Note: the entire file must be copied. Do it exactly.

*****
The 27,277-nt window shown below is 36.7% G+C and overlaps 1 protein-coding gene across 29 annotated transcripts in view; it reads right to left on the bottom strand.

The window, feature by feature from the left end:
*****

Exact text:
The 27,277-nt window shown below is 36.7% G+C and overlaps 1 protein-coding gene across 29 annotated transcripts in view; it reads right to left on the bottom strand.

The window, feature by feature from the left end: